Powell also commented on the character of the protectorate that Washington seeks to set up in Afghanistan. "Clearly the United Nations will be playing a leading role," he stated. "No one government will be able to handle it."
Following Powell's visit, U.S. and British forces stepped up their bombing of Kabul and other cities, as well as troop deployments in Afghanistan. And the Pentagon is now warning that raids will soon be undertaken against government forces north of the capital.
Kashmir dispute heats up
As Powell arrived in Pakistan--the first stop of a three-nation tour that also included visits to India and China--India's army announced that it had shelled 11 Pakistani military posts in Kashmir--a territory with a Muslim majority that has been a matter of dispute between the Indian and Pakistani governments since 1947. Currently Indian forces occupy two-thirds of it, and troops from Pakistan the rest. On the same day Indian security forces killed 10 people. Two days earlier on October 14, Indian border guards had killed six Pakistanis as they tried to cross into the Kashmir region of India from Pakistan.
Indian forces continued to fire mortars into Pakistan-controlled Kashmir October 16 in the heaviest bombardment in nearly a year, as Powell arrived in New Delhi for talks. India's new defense minister, George Fernandes, vowed to "be ruthless" against protesters in Kashmir.
Indian prime minister Atal Bihari Vajpayee is now seeking to get Washington to place on its list of targeted terrorists the Kashmiri Muslims fighting for independence. Indian officials also made clear to Powell their objection to his plan to include any Taliban figures in the new government the U.S. rulers are seeking to create. New Delhi remains a supporter of the Northern Alliance.
While the Pentagon's action remains focused on Afghanistan, some U.S. officials are pushing for a military operation that also targets Iraq. As part of the military buildup, additional forces and fighter bombers have been placed within easy striking distance of Iraq. This new deployment nearly doubles the number of strike fighters on the ground in the Persian Gulf.
Among those pushing for renewed action against Iraq is Deputy Secretary of Defense Paul Wolfowitz. The New York Times quotes an unnamed government official as describing the plan as one that "envisions the use of air support and the occupation of southern Iraq with America ground troops to install a Iraqi opposition group based in London at the helm of a new government.... American troops would also seize the oil fields around Basra, in southeastern Iraq, and sell the oil to finance the Iraqi opposition."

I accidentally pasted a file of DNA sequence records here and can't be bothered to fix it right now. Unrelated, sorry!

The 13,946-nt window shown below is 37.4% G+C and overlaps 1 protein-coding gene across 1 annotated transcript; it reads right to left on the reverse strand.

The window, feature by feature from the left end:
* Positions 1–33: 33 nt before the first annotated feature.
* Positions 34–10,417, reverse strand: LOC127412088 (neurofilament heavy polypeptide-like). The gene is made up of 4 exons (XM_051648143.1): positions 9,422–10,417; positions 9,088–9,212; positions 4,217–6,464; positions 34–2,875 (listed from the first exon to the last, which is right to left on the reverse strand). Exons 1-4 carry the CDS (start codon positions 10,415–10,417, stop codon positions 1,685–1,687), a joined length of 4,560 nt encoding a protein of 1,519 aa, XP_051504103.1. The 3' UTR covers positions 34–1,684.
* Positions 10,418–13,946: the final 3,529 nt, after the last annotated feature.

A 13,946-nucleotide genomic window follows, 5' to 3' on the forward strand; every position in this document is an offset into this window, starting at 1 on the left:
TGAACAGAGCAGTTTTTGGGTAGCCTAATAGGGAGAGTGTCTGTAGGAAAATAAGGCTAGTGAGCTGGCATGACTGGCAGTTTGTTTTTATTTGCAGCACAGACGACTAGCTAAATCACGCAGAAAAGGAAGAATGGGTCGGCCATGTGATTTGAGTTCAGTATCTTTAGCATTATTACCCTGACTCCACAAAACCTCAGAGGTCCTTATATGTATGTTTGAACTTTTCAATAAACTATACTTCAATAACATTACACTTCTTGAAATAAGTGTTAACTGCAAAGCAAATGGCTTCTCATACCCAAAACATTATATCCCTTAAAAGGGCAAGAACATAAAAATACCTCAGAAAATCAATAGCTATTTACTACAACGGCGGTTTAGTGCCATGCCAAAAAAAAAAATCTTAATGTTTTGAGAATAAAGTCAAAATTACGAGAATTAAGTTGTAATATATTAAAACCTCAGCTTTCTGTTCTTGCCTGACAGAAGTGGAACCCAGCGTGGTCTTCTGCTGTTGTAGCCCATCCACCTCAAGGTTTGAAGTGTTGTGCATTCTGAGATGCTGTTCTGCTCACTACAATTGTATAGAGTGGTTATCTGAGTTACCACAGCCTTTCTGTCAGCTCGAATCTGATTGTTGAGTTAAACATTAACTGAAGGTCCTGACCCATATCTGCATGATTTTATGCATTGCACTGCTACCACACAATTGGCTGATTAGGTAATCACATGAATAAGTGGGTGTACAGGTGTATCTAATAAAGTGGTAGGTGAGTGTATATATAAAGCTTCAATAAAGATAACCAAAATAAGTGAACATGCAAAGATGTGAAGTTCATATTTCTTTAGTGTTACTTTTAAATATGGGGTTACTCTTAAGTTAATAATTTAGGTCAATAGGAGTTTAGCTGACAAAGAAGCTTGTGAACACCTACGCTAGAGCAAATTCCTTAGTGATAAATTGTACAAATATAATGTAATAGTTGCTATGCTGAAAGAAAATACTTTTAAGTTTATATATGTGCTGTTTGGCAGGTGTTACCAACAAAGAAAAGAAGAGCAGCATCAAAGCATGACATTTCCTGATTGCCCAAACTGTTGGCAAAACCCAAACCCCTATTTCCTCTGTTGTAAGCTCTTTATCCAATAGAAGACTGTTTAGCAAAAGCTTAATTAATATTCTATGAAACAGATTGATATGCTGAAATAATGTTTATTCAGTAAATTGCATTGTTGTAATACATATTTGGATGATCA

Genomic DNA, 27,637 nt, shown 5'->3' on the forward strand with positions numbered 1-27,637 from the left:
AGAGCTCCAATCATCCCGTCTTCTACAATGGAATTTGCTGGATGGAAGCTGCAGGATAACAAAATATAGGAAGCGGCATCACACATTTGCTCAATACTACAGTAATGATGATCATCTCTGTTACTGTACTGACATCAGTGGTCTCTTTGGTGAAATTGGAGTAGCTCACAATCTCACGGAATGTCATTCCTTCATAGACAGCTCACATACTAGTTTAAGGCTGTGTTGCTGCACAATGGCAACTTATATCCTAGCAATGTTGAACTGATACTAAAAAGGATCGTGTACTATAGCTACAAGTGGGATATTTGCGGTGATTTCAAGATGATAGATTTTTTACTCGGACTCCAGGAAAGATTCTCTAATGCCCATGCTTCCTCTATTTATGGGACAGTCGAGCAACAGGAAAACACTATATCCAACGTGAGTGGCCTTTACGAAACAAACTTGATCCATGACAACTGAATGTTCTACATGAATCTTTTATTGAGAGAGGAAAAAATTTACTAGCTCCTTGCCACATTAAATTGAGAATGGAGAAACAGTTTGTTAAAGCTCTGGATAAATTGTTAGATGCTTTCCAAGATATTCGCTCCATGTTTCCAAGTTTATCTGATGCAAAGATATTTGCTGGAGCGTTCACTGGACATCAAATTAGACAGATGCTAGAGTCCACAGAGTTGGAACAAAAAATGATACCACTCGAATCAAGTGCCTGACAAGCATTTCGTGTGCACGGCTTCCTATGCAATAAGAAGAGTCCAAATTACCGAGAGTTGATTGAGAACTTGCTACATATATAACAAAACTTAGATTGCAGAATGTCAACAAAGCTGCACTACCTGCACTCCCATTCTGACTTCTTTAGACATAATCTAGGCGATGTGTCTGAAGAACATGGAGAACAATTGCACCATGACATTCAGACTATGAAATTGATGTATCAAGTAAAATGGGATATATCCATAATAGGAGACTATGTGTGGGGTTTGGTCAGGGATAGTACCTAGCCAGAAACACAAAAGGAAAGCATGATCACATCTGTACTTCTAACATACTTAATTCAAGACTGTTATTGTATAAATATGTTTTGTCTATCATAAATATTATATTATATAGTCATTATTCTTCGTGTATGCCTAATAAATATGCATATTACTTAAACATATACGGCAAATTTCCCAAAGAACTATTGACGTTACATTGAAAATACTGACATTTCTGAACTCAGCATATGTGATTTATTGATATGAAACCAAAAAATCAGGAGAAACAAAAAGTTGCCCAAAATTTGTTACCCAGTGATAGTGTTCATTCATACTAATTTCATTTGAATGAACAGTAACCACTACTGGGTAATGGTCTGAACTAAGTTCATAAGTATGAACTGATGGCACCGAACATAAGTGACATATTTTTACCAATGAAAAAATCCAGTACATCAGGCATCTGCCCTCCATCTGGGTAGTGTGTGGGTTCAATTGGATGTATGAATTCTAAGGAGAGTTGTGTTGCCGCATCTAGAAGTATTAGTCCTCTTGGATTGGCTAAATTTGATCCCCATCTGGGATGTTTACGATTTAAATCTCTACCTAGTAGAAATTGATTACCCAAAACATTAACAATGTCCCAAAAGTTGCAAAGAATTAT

Washington has also begun to step up its military presence in the Philippines. According to a senior government official there, the U.S. government plans to send a "sizable" contingent of military advisers to the country in October. U.S. advisers were already involved earlier this year in training some Philippines troops, notes the Times.
In another development, NATO secretary-general George Robertson stated October 12 that should Washington want to shift its 10,000 troops currently stationed in Bosnia and Kosova to Afghanistan, "then there are NATO troops that would be more than willing to fill their positions." NATO has already dispatched five airborne warning and control system (AWACS) aircraft to Tinker Air Force Base in Oklahoma City to help patrol the skies over the United States. This deployment marks the first time non-U.S. airplanes have been used for military purposes in U.S. airspace.
U.S. government steps up assault on workers' rights
BY JACK WILLEY
U.S. government police forces and local cops have jailed nearly 800 people across the United States, allegedly in connection with the September 11 terrorist attacks on the Pentagon and World Trade Center. The roundup is part of the increased cop harassment and arbitrary searches of working people at ports, bus terminals, and train stations.
Calls for a national ID card are growing among some middle-class and bourgeois figures as well. Alan Dershowitz, described by Newsweek as "the nation's most peripatetic civil liberties lawyer" has proposed an ID card with a chip that can match a holder's fingerprint as "an effective tool for preventing terrorism."